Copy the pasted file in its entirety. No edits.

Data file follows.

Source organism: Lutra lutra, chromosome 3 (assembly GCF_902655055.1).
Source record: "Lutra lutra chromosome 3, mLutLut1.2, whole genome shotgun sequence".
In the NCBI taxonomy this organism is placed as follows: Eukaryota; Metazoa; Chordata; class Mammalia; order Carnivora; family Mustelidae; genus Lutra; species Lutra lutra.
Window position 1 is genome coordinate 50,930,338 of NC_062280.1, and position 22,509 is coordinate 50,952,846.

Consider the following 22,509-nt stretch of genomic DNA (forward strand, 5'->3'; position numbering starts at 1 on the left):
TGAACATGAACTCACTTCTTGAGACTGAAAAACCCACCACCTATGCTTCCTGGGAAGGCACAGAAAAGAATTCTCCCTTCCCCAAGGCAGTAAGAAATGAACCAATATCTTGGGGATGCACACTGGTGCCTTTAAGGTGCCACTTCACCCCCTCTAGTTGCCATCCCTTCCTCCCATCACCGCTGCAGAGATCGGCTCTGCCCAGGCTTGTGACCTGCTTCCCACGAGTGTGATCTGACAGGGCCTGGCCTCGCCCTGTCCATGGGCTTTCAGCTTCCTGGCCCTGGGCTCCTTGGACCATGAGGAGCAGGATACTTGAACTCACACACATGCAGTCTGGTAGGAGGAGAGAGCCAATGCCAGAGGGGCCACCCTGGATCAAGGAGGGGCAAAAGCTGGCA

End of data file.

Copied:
Source organism: Lutra lutra, chromosome 3 (assembly GCF_902655055.1).
Source record: "Lutra lutra chromosome 3, mLutLut1.2, whole genome shotgun sequence".
In the NCBI taxonomy this organism is placed as follows: Eukaryota; Metazoa; Chordata; class Mammalia; order Carnivora; family Mustelidae; genus Lutra; species Lutra lutra.
Window position 1 is genome coordinate 50,930,338 of NC_062280.1, and position 22,509 is coordinate 50,952,846.

Consider the following 22,509-nt stretch of genomic DNA (forward strand, 5'->3'; position numbering starts at 1 on the left):
TGAACATGAACTCACTTCTTGAGACTGAAAAACCCACCACCTATGCTTCCTGGGAAGGCACAGAAAAGAATTCTCCCTTCCCCAAGGCAGTAAGAAATGAACCAATATCTTGGGGATGCACACTGGTGCCTTTAAGGTGCCACTTCACCCCCTCTAGTTGCCATCCCTTCCTCCCATCACCGCTGCAGAGATCGGCTCTGCCCAGGCTTGTGACCTGCTTCCCACGAGTGTGATCTGACAGGGCCTGGCCTCGCCCTGTCCATGGGCTTTCAGCTTCCTGGCCCTGGGCTCCTTGGACCATGAGGAGCAGGATACTTGAACTCACACACATGCAGTCTGGTAGGAGGAGAGAGCCAATGCCAGAGGGGCCACCCTGGATCAAGGAGGGGCAAAAGCTGGCA